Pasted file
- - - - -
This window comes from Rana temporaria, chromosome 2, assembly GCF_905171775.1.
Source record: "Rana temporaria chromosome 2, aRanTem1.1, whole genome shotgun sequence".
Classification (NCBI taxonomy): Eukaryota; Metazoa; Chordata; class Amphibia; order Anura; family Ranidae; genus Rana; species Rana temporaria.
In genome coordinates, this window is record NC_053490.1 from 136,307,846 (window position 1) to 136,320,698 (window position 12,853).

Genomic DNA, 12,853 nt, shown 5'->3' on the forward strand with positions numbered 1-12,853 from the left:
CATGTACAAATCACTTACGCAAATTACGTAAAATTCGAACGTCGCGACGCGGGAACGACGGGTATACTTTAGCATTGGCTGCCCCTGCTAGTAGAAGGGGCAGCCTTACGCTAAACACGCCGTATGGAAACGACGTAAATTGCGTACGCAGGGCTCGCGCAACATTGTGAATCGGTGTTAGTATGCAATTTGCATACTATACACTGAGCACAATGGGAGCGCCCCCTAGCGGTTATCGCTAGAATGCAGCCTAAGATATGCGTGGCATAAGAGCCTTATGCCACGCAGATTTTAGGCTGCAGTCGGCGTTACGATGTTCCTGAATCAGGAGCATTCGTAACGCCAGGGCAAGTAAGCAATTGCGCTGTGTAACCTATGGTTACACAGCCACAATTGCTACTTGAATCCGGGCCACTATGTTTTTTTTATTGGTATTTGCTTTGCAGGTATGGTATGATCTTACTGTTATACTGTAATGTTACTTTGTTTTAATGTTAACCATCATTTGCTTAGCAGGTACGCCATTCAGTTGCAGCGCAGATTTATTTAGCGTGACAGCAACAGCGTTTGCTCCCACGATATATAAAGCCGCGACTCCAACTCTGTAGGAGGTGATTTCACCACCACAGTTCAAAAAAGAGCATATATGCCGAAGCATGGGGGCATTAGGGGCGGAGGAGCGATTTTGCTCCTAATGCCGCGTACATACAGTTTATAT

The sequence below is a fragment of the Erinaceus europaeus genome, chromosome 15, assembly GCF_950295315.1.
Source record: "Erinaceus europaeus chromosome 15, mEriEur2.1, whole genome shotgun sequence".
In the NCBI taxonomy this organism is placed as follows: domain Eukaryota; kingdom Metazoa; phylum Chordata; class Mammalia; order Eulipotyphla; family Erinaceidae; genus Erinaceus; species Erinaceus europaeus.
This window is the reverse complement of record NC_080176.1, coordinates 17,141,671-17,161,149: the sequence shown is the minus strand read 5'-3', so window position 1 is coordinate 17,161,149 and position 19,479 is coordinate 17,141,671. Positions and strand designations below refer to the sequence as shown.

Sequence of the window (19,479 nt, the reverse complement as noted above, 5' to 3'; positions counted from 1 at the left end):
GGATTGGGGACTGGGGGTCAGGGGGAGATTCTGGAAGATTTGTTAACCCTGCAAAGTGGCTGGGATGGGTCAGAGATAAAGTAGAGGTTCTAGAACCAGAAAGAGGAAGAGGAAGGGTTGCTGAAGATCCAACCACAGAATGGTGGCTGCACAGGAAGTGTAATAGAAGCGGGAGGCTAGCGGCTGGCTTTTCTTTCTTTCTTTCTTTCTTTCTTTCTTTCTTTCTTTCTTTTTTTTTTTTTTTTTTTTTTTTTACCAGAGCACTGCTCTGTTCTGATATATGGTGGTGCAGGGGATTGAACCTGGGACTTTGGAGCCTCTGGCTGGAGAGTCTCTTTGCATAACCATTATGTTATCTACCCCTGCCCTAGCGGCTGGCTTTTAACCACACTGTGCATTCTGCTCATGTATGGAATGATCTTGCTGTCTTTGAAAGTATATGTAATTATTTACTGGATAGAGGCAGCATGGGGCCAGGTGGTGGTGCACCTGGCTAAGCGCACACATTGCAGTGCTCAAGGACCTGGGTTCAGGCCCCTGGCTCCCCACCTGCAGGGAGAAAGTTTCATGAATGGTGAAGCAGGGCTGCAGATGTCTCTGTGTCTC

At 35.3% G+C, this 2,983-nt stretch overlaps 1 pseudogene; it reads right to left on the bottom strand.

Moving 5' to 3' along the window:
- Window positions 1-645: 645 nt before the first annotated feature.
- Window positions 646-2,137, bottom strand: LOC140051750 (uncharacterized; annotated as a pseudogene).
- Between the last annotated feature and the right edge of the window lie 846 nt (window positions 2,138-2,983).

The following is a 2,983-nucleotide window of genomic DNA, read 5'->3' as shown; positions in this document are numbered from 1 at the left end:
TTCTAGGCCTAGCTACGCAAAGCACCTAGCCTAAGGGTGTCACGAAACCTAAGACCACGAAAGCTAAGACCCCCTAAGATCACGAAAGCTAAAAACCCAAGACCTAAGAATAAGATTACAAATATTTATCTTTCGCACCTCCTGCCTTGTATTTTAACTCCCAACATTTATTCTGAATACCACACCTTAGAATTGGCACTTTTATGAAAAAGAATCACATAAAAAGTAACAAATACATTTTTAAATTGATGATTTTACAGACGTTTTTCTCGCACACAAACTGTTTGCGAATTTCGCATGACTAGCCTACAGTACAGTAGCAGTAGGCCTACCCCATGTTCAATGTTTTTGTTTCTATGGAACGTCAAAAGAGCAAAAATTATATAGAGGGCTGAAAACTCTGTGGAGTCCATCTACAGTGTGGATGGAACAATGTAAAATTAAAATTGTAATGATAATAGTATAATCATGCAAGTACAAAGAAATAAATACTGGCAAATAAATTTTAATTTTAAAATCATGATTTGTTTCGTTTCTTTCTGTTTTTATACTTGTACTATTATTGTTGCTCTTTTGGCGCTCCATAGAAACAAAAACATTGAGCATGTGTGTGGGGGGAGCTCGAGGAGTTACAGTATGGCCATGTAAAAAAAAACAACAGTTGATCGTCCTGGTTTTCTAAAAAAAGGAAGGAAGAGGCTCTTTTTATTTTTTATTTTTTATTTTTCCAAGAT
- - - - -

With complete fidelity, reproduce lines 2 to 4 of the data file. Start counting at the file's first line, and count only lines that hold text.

Source record: "Rana temporaria chromosome 2, aRanTem1.1, whole genome shotgun sequence".
Classification (NCBI taxonomy): Eukaryota; Metazoa; Chordata; class Amphibia; order Anura; family Ranidae; genus Rana; species Rana temporaria.
In genome coordinates, this window is record NC_053490.1 from 136,307,846 (window position 1) to 136,320,698 (window position 12,853).